document.getElementById('fillForm').addEventListener('click', function(){
  chrome.tabs.executeScript({
    code: "alert(document.title)"
  });
});

Let’s look in more in detail what some of these methods do:
* addEventListener – Chrome extensions don’t allow event handlers meaning using an HTML attribute such as onclick will return a security error. Instead, we create a listener that allows the extension to wait and listen for a button click and then trigger some code.
* chrome.tabs.executeScript – The executeScript method is what injects our code into our main browser page. Notice that it takes an object with an item called code and that the code is provided as a string. This is the code that is injected into the page and runs.

Head to your extensions manager page and refresh the extension to load in the latest code and head over to the Google form and open your extension and click on the button. You should see a popup similar to this:

Inject data into fields

Now that we have a way to inject JavaScript into the page, we can expand on it and fill in the form. Now we don’t really want to create all our injection code as a long string so let’s update executeScript and change it to:

document.getElementById('fillForm').addEventListener('click', function(){
  chrome.tabs.executeScript({
    file: "injector.js"
  });
});

Notice how executeScript is now referencing a file rather than a string. We need to create the referenced file injector.js and then add the following:

var placeholder = document.querySelectorAll('.exportLabel');
placeholder[1].remove();

document.querySelector('input[aria-label="Name"]').value = 'Mark Winteringham';

So we first remove the placeholder element over the form just to make it look a bit more readable when injecting the content (this is optional) followed by finding the form field and setting the value. Once again, refresh the extension and try it out. Hey presto, you should see the first name populated with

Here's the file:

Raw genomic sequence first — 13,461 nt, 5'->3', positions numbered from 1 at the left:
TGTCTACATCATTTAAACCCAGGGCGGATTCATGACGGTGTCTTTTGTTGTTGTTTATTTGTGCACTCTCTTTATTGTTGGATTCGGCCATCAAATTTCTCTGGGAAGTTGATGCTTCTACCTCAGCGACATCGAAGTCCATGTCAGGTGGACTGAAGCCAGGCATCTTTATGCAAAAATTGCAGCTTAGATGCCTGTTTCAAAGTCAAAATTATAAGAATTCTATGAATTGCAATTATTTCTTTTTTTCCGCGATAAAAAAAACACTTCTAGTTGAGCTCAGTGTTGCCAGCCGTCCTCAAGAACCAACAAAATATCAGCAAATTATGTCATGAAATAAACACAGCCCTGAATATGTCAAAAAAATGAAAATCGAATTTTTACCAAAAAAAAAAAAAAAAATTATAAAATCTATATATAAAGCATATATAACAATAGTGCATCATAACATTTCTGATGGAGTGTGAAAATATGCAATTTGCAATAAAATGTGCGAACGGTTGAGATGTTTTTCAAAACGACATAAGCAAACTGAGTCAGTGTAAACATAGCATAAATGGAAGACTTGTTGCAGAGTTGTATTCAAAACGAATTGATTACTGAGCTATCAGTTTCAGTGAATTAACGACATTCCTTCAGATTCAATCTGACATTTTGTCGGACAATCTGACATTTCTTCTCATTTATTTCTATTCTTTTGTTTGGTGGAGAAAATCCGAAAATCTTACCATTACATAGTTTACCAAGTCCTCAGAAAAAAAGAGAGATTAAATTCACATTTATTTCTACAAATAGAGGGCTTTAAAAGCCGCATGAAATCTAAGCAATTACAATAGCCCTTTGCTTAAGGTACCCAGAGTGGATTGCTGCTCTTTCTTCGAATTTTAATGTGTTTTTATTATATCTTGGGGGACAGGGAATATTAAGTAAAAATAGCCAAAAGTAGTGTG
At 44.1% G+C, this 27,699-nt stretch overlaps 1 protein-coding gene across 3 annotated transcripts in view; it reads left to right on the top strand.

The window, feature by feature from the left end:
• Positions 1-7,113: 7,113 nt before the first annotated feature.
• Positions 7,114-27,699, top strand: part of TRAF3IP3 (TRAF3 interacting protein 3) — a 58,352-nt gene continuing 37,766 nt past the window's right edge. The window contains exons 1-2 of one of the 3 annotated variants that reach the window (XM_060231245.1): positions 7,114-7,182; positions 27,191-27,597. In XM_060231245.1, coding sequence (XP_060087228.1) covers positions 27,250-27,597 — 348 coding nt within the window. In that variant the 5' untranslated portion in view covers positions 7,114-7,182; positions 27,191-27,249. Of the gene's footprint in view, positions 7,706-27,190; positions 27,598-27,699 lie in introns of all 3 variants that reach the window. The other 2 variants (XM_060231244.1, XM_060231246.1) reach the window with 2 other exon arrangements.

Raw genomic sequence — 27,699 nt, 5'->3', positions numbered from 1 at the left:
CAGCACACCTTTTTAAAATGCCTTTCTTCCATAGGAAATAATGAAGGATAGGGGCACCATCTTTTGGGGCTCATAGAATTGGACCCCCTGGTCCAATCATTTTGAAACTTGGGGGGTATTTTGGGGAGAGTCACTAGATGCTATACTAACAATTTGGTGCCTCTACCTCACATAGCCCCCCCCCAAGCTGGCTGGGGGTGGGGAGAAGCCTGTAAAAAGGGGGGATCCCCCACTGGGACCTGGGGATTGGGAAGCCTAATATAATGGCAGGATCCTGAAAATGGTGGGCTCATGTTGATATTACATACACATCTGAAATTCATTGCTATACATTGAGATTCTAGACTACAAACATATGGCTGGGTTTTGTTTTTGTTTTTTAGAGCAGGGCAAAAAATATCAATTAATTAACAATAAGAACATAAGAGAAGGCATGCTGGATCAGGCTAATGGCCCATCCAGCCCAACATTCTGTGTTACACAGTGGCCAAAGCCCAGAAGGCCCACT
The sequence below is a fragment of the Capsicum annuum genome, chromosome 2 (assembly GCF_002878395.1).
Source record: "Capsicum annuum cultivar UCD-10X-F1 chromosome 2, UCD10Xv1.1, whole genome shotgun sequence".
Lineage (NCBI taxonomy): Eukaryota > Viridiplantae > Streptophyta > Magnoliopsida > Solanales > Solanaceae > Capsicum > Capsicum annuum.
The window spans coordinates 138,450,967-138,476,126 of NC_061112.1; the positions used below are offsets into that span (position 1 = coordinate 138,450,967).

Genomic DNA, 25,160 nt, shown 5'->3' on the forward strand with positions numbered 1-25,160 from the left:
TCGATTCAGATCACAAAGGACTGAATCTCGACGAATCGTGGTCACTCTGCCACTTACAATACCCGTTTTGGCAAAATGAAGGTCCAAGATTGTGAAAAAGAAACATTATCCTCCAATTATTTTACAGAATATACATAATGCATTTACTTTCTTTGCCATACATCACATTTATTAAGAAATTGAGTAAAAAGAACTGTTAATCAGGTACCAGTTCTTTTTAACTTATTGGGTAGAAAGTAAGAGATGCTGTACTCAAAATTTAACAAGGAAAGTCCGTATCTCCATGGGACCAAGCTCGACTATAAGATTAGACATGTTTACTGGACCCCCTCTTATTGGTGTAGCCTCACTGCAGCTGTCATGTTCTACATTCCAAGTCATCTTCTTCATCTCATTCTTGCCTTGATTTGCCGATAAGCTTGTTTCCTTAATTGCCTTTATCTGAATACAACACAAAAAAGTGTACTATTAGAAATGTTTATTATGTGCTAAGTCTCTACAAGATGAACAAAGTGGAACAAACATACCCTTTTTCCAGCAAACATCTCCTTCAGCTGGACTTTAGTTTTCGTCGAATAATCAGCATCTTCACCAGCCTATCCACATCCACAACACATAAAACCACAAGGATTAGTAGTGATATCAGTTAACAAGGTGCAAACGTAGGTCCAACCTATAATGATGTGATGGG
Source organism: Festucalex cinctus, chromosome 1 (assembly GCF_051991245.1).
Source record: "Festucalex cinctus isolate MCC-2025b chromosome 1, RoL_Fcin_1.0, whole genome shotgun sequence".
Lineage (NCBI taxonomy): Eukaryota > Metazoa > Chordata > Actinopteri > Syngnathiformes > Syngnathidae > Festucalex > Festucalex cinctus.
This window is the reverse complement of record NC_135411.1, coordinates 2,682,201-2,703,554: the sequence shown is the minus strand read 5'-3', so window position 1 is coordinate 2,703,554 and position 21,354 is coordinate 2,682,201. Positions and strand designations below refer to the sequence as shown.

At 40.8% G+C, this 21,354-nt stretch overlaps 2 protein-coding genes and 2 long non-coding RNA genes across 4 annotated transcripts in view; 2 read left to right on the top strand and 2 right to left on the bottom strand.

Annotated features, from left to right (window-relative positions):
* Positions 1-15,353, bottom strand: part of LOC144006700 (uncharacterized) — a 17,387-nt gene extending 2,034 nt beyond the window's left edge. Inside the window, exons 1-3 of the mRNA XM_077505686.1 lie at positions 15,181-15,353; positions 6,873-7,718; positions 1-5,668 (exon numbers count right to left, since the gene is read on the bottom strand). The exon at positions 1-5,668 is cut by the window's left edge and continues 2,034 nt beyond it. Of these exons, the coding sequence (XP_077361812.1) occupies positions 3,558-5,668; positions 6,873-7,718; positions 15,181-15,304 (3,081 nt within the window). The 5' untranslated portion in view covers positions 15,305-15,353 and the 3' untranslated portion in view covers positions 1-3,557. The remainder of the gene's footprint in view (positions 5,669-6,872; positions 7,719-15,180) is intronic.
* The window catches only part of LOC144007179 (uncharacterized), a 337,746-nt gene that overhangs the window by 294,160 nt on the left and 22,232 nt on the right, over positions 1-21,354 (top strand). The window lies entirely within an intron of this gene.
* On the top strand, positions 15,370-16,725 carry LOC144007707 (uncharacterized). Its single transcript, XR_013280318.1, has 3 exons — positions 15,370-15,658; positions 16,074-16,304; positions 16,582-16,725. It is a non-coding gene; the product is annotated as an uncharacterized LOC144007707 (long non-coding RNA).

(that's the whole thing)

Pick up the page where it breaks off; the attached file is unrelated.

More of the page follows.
So to finish up we can update injector.js to fill in the form completely with:

var placeholder = document.querySelectorAll('.exportLabel');

placeholder[1].remove();
document.querySelector('input[aria-label="Name"]').value = 'Mark Winteringham';

placeholder[2].remove();
document.querySelector('input[aria-label="Email"]').value = '[email protected]';

placeholder[3].remove();
document.querySelector('textarea[aria-label="Address"]').value = 'Lorem ipsum';

placeholder[4].remove();
document.querySelector('input[aria-label="Phone number"]').value = '07482394123';

placeholder[5].remove();
document.querySelector('textarea[aria-label="Comments"]').value = 'Lorem ipsum';

Wrapping up

You may notice that when you load up your browser at a later date that you will get a ‘Disable Developer Mode Extensions’ popup which is a bit irritating. Whilst you can cancel the popup you might want a better solution for dealing with the popup. I have found turning the extension off via the extensions manager page when I’m not using it works fine and stops the popup. However, if you find yourself in a situation where multiple members of your team are using your extension you can actually add your extension to Google web store and restrict who can download it to specific members of your team.

And there you have it a tool that can now easily populate data for you on the fly and help with your exploratory testing or debugging.

References: